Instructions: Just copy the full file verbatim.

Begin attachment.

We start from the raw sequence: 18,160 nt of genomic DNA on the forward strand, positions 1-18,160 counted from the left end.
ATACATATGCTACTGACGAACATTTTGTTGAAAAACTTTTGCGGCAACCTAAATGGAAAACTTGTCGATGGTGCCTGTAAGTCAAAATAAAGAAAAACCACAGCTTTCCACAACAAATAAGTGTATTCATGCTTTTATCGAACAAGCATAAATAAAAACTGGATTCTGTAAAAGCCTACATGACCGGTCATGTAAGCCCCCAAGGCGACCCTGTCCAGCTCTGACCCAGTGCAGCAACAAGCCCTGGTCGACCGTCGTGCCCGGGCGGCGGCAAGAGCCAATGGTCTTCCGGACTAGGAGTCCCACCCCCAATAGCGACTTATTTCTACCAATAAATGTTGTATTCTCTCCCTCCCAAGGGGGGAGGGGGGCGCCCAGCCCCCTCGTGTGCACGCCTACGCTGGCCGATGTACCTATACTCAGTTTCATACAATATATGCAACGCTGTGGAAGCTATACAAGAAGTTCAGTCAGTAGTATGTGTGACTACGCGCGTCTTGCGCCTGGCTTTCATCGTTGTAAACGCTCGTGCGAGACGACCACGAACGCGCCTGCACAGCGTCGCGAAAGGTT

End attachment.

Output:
We start from the raw sequence: 18,160 nt of genomic DNA on the forward strand, positions 1-18,160 counted from the left end.
ATACATATGCTACTGACGAACATTTTGTTGAAAAACTTTTGCGGCAACCTAAATGGAAAACTTGTCGATGGTGCCTGTAAGTCAAAATAAAGAAAAACCACAGCTTTCCACAACAAATAAGTGTATTCATGCTTTTATCGAACAAGCATAAATAAAAACTGGATTCTGTAAAAGCCTACATGACCGGTCATGTAAGCCCCCAAGGCGACCCTGTCCAGCTCTGACCCAGTGCAGCAACAAGCCCTGGTCGACCGTCGTGCCCGGGCGGCGGCAAGAGCCAATGGTCTTCCGGACTAGGAGTCCCACCCCCAATAGCGACTTATTTCTACCAATAAATGTTGTATTCTCTCCCTCCCAAGGGGGGAGGGGGGCGCCCAGCCCCCTCGTGTGCACGCCTACGCTGGCCGATGTACCTATACTCAGTTTCATACAATATATGCAACGCTGTGGAAGCTATACAAGAAGTTCAGTCAGTAGTATGTGTGACTACGCGCGTCTTGCGCCTGGCTTTCATCGTTGTAAACGCTCGTGCGAGACGACCACGAACGCGCCTGCACAGCGTCGCGAAAGGTT